Weiter geht es mit unserem Format und dieses Mal haben sich die Mitglieder der Schweizer Band KASSOGTHA unseren Fragen gestellt. Die junge, aufstrebende Band hat im Winter 2019 mit so namenhaften Künstlern wie Sirenia oder Leaves‘ Eyes die „Female Metal Voices Tour“ bestritten. Sie präsentierten dem Publikum ihren energiegeladenen Melodic Death Metal und konnten sicherlich einige Fans dazugewinnen. Wir wollten die Band noch ein wenig näher kennenlernen und haben ihnen auf den Zahn gefühlt.
1. How did you develop your band name and logo?
Morty: Kassogtha is a « great old one » from the H.P. Lovecraft fantastic universe, it’s a cosmic horrifying monster. The name came when we decided we should change our old one (Deus Ex Machina) because it was overused. Plus, I consider myself a geek (if that word means anything at all) so, having a name related to fantasy was a sort of tribute to those universes that offered and inspired me so much.
Steph: We decided to change our name when Dylan and Martin joined us in late 2018. At that time, we were also writing new songs and we thought it was the right moment to do it. As I am a graphic designer, I developed the logotype myself. We wanted to have something simple but elegant, including our symbol which is a kind of a trademark now.
2. What makes a song suitable for your album? Which songs will not make it onto your album?
Morty: It’s hard to say. We are not the kind of band that write 20 to 30 songs for an album and then make a selection of 10 that are going to make it to it. The selection comes quite earlier in the writing process and we tend to ditch weaker songs quickly when writing. Plus, we try to write songs for an album with the whole thing in mind, as we try to make « concept album » with some kind of coherence and progression between all the songs.
Steph: With years and experience it’s easier to know if a song is “Kassogtha” or not because we begin to have our own sound, our own style. Now we realize very quickly whether a song enters our universe or not.
3. What is a must-have for your live shows?
Morty: We are not difficult. A proper stage and PA, some food, a couple of beers and we are happy.
4. Do you pursue an objective with your music?
Morty: Yes, we’d love to make a living from the music. We know it’s hard be we are putting all our resources and energy in this, so… it might happen someday !
Steph: It’s also very important for us to evolve over the years. We often leave our comfort zone and try to surpass ourselves. It’s very stimulating and gives interesting results.
5. Where do you see yourselves within the metal scene?
Morty: Thought one… We don’t see ourselves that much a part of the metal scene, and to be honest I don’t know if there is a metal scene at all. I mean, metal is such vast and various. We are not even able to put a genre on our band so considering us part a of a scene is difficult.
6. What annoys you the most about the music business?
Steph: I don’t know if we’re in the music business enough to answer that. But I would say the buy-on system for touring is really a weird thing. I don’t see the point when, for example, a band who plays bad music is allowed to tour with famous bands just because they paid for it. It sucks for everybody. And I don’t see the point neither when it’s a great band who deserves to be there.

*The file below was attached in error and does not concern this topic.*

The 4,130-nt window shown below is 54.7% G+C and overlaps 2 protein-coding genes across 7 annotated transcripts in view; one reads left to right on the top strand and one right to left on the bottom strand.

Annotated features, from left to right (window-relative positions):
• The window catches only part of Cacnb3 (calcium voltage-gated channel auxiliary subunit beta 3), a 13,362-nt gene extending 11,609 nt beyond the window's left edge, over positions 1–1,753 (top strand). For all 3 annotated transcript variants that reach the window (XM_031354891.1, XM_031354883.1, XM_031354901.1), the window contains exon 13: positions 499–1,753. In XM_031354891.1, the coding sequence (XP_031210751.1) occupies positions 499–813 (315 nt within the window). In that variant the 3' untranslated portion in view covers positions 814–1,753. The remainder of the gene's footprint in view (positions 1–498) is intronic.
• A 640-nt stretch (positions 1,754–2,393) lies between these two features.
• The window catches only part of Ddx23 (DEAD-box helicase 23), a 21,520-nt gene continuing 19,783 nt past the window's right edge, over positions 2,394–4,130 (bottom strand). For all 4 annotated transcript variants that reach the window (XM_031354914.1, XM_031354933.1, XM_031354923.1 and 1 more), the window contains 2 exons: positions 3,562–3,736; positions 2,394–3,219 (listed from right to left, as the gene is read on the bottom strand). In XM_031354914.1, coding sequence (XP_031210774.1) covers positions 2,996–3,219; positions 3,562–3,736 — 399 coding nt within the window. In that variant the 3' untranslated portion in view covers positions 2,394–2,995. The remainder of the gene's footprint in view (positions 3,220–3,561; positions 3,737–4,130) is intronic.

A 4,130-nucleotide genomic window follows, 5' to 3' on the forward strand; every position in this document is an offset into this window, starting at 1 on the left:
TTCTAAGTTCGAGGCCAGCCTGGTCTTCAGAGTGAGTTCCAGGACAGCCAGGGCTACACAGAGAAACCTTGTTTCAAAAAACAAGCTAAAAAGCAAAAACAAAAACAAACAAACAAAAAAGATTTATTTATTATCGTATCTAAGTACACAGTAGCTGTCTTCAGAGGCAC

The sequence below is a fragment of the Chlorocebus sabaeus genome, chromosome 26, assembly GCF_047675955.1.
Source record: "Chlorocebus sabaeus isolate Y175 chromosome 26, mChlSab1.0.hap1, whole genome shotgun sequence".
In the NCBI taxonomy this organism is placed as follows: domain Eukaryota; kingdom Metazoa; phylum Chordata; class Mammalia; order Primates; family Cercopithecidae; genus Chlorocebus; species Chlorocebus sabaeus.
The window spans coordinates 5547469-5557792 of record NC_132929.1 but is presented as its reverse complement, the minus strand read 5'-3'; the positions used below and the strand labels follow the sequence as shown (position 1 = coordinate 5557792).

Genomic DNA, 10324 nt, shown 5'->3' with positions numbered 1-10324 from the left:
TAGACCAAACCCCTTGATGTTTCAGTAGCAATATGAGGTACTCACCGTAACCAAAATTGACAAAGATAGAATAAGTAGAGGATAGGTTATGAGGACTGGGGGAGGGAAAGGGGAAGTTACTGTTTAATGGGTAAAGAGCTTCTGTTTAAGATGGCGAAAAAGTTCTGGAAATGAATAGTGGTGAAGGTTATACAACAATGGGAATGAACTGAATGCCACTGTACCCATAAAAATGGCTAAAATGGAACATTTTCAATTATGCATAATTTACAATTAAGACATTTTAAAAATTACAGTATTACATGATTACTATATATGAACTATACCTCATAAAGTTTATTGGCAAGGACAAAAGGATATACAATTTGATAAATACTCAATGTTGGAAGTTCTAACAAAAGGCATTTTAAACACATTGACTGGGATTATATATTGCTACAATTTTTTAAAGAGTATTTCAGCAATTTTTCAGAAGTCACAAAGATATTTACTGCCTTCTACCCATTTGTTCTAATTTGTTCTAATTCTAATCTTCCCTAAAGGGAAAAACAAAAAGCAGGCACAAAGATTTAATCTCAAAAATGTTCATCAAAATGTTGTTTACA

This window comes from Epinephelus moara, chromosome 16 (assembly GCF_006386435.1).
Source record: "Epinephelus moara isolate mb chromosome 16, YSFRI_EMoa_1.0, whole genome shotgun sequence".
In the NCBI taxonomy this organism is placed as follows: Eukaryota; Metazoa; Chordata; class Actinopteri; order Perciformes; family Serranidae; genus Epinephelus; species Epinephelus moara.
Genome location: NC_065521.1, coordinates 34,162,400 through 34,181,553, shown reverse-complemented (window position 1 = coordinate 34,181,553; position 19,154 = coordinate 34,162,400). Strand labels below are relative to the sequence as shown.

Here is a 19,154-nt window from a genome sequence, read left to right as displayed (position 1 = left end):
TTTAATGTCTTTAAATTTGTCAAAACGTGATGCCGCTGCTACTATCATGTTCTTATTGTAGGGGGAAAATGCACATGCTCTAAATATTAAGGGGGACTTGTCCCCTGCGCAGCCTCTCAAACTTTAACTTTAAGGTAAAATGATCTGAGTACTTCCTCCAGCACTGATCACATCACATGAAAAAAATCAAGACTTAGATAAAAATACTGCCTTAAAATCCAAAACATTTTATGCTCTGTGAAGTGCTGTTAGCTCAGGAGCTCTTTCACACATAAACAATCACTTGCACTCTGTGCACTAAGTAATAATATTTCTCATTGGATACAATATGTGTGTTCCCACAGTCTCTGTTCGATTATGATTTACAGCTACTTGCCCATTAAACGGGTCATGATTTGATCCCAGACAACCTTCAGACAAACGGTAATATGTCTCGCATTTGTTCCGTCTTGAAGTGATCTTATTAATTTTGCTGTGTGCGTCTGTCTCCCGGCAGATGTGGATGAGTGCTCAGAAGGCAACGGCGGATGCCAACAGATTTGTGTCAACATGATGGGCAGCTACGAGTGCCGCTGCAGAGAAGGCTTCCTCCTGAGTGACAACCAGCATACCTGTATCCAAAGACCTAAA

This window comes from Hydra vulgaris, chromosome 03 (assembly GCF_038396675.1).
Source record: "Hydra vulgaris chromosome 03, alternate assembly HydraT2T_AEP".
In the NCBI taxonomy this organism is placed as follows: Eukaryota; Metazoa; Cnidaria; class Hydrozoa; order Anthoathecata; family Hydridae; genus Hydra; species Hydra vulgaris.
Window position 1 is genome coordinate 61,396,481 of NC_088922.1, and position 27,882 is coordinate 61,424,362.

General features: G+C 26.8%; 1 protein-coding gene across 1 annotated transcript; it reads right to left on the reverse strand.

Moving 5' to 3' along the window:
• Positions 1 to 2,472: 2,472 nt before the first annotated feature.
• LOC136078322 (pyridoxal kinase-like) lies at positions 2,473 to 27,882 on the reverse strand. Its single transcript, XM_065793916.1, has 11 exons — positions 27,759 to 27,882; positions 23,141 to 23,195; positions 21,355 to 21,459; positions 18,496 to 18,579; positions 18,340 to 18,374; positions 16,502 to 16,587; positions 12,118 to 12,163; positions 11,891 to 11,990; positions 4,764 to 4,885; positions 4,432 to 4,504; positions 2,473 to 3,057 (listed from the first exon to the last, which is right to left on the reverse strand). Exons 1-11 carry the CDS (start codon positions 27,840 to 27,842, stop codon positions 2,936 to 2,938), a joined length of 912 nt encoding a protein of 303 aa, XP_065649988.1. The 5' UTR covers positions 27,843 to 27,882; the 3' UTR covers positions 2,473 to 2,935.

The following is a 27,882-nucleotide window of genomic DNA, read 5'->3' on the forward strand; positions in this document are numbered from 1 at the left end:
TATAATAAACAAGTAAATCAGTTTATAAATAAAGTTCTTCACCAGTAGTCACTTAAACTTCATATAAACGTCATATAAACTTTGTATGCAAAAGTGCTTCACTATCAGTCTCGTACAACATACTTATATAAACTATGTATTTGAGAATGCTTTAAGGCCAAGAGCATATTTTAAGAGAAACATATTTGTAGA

7. Who are your idols?
Steph: The cool thing about the band is that we all have different influences. On my side, the bands that made me want to play music are Rammstein, Marilyn Manson, Slipknot and Chimaira (among many others…) and it’s still my favorite artists today. But recently I discovered more “proggy” bands like Soen or Leprous, and I really like them too.
Morty: I don’t think I have idols to be honest. I do have artists I admire tho. Joe Duplantier (Gojira), Robb Flynn (Machine Head) and James Hetfield (Metallica) were huge influences for me and are definitely part of them.
8. How do you develop your lyrics?
Steph: I write all the lyrics and it’s very different every time. For the first album, it was very difficult to express my feelings openly, so I decided to create a character and make it live through the 9 songs of the album. For the EP, I just wrote what I had in mind at the moment and a little bit more directly than my previous lyrics. For the next album, I would like to deepen this process and write what I have in mind and feel inside without barriers, but I have to say that is really difficult. I think the result will be interesting!
9. If anything was possible – what would your ultimate music video look like?
Morty: A kick-ass 10 minutes short film, with beautiful images and an innovating story telling.
10. Which band(s) do you deem to be over-/underrated at the moment? Why?
Morty: We have no opinion on this.
11. What does your rehearsal room look like ?
Morty: It’s quite big and not clean, we are not very messy. It’s full of music instrument and gear. We’re gear geeks. We wanna build some studio facilities as well in the near future.
12. When do you have the most/best ideas for new songs?
Morty: If we knew we would try to provoke such situation every time ! Unfortunately we don’t. It can happens on very different time and situation such as at work, doing nothing, sleeping, driving or whatever… I tend to think I’m more creative when sad, but it sucks to be sad. Very recently, I went on holiday for a weekend, and I realized having nothing to think about for 3 to 4 days helps me a lot to put me in a creative state of mind.
Steph: Sometimes an event (positive or not) can inspire some good lyrics.
13. What are your nightmares made of?
Steph: I don’t want to answer these kind of questions anymore, because last time I did the worst nightmare came true a few weeks later.